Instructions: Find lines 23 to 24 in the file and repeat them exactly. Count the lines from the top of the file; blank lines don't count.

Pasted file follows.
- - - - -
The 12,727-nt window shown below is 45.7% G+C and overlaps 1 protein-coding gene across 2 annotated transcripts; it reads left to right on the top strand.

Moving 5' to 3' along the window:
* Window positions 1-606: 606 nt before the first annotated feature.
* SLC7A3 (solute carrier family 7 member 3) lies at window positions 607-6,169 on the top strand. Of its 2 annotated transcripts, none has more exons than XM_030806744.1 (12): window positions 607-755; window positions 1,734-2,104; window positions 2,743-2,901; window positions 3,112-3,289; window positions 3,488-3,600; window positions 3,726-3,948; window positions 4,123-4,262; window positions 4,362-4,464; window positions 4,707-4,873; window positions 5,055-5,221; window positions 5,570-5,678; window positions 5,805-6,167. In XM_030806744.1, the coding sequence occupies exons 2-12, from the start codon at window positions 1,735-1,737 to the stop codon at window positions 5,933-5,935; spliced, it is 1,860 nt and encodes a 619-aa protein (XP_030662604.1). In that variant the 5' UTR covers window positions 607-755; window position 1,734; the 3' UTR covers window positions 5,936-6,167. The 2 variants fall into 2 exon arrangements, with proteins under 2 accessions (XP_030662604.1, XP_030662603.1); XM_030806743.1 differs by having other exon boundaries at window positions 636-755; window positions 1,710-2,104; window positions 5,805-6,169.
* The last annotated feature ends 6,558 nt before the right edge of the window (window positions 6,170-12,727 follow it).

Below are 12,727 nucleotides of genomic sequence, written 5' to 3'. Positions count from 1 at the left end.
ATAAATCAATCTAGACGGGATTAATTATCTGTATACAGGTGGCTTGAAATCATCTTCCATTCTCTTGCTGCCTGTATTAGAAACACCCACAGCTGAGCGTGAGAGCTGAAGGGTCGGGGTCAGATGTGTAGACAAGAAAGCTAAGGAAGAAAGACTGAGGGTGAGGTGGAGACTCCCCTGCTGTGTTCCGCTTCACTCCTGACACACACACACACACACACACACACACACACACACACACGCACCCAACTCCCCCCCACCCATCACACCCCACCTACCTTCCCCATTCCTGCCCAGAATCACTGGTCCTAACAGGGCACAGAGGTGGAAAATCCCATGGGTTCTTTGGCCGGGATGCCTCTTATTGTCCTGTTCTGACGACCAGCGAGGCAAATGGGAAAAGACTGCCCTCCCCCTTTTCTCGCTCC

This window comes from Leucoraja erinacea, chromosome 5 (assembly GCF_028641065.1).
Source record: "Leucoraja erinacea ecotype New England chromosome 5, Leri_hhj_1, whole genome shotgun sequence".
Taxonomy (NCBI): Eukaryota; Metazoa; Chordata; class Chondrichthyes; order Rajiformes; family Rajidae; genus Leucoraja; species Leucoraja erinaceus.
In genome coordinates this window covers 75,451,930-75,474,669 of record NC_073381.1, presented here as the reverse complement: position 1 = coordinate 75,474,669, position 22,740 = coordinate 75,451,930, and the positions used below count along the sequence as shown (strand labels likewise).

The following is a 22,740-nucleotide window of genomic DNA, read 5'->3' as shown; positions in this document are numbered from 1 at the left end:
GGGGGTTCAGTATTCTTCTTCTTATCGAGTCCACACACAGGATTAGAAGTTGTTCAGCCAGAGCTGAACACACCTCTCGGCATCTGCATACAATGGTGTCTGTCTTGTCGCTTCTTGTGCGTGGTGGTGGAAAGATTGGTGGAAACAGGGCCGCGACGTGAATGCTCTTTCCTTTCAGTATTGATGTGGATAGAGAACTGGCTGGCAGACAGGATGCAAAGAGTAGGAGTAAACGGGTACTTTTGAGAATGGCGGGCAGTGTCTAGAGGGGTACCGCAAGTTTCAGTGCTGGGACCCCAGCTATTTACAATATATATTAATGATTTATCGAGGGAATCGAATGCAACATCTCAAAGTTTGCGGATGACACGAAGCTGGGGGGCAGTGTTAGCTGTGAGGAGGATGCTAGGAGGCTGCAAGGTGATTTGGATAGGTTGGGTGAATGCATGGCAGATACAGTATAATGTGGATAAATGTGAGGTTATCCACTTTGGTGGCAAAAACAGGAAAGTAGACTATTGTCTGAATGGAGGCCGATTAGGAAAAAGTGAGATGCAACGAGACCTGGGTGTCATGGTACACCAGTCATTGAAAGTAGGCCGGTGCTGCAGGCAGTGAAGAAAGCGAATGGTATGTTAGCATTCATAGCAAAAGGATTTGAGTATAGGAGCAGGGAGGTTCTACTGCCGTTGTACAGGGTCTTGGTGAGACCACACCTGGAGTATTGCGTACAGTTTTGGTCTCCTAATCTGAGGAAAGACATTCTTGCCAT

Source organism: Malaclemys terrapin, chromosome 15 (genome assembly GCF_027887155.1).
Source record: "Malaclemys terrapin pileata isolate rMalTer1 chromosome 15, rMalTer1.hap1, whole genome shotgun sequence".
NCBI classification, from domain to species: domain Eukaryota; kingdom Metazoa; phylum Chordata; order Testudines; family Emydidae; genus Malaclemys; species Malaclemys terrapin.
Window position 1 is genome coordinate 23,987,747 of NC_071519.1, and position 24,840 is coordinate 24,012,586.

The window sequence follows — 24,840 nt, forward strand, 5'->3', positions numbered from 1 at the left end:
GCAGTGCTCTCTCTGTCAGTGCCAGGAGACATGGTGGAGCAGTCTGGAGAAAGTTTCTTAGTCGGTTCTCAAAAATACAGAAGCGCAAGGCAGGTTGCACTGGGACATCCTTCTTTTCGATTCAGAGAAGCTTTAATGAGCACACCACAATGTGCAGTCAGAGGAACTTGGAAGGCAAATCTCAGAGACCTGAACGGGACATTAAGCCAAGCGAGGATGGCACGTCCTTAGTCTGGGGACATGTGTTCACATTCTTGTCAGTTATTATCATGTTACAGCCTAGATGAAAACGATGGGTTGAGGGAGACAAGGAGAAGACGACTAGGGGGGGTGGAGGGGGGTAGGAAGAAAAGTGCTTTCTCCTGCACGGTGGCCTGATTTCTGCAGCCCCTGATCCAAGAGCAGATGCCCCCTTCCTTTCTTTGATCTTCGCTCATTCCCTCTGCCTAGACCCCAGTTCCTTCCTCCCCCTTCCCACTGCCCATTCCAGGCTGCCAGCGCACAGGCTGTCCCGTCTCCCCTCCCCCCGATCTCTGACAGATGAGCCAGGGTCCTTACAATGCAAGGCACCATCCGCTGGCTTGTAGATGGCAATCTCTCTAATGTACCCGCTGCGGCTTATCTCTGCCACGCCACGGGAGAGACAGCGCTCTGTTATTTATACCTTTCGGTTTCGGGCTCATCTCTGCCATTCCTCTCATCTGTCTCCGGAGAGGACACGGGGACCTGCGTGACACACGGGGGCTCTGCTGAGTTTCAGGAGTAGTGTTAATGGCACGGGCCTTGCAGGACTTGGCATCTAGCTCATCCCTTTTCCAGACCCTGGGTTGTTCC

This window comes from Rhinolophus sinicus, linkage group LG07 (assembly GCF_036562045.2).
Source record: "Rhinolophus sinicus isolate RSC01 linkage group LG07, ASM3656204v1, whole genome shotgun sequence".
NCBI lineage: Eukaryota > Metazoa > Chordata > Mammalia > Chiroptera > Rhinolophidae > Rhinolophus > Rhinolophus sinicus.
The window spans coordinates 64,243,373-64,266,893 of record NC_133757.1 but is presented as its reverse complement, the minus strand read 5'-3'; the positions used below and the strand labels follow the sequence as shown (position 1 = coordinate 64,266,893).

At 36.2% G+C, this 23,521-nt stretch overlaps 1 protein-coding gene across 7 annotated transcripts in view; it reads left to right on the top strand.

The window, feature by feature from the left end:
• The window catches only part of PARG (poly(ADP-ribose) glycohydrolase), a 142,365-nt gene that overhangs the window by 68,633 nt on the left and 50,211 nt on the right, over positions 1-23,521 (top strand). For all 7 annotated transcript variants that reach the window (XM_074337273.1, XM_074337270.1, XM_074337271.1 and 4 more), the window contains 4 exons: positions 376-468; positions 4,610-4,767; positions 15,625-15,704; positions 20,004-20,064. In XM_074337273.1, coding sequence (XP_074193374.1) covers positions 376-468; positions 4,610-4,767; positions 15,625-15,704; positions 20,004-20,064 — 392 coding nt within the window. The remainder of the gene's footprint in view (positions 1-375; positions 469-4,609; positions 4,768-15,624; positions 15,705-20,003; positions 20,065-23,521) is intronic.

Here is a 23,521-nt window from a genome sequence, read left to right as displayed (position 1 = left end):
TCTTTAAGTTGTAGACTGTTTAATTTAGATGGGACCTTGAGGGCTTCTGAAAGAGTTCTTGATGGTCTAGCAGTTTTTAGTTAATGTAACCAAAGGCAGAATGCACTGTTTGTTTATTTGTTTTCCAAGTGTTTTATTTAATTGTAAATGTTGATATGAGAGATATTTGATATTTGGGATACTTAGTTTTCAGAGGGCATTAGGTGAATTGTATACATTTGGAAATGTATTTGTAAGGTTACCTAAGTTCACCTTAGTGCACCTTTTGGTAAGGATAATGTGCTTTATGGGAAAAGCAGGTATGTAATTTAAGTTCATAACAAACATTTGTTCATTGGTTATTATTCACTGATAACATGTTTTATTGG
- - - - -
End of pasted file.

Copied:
The window spans coordinates 64,243,373-64,266,893 of record NC_133757.1 but is presented as its reverse complement, the minus strand read 5'-3'; the positions used below and the strand labels follow the sequence as shown (position 1 = coordinate 64,266,893).

At 36.2% G+C, this 23,521-nt stretch overlaps 1 protein-coding gene across 7 annotated transcripts in view; it reads left to right on the top strand.